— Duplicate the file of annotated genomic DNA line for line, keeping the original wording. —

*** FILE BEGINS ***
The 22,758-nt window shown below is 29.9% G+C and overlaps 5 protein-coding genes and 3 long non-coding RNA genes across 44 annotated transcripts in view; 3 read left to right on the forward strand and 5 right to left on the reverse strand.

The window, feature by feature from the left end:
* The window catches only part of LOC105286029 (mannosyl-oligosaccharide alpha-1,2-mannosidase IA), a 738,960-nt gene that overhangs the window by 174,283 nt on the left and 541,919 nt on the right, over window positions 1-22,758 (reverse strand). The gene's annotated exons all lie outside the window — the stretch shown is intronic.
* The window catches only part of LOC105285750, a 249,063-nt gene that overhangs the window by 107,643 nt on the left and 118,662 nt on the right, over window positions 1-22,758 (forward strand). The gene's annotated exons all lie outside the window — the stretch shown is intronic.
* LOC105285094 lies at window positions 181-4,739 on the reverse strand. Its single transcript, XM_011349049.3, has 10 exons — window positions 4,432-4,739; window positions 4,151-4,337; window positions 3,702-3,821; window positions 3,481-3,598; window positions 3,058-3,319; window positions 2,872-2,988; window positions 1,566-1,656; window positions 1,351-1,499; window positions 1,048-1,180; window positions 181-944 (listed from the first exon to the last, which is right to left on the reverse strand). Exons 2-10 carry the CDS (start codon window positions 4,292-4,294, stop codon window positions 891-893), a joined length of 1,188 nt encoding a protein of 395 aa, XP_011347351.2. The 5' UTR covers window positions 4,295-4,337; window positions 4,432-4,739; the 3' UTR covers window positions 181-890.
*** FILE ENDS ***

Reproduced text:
The 22,758-nt window shown below is 29.9% G+C and overlaps 5 protein-coding genes and 3 long non-coding RNA genes across 44 annotated transcripts in view; 3 read left to right on the forward strand and 5 right to left on the reverse strand.

The window, feature by feature from the left end:
* The window catches only part of LOC105286029 (mannosyl-oligosaccharide alpha-1,2-mannosidase IA), a 738,960-nt gene that overhangs the window by 174,283 nt on the left and 541,919 nt on the right, over window positions 1-22,758 (reverse strand). The gene's annotated exons all lie outside the window — the stretch shown is intronic.
* The window catches only part of LOC105285750, a 249,063-nt gene that overhangs the window by 107,643 nt on the left and 118,662 nt on the right, over window positions 1-22,758 (forward strand). The gene's annotated exons all lie outside the window — the stretch shown is intronic.
* LOC105285094 lies at window positions 181-4,739 on the reverse strand. Its single transcript, XM_011349049.3, has 10 exons — window positions 4,432-4,739; window positions 4,151-4,337; window positions 3,702-3,821; window positions 3,481-3,598; window positions 3,058-3,319; window positions 2,872-2,988; window positions 1,566-1,656; window positions 1,351-1,499; window positions 1,048-1,180; window positions 181-944 (listed from the first exon to the last, which is right to left on the reverse strand). Exons 2-10 carry the CDS (start codon window positions 4,292-4,294, stop codon window positions 891-893), a joined length of 1,188 nt encoding a protein of 395 aa, XP_011347351.2. The 5' UTR covers window positions 4,295-4,337; window positions 4,432-4,739; the 3' UTR covers window positions 181-890.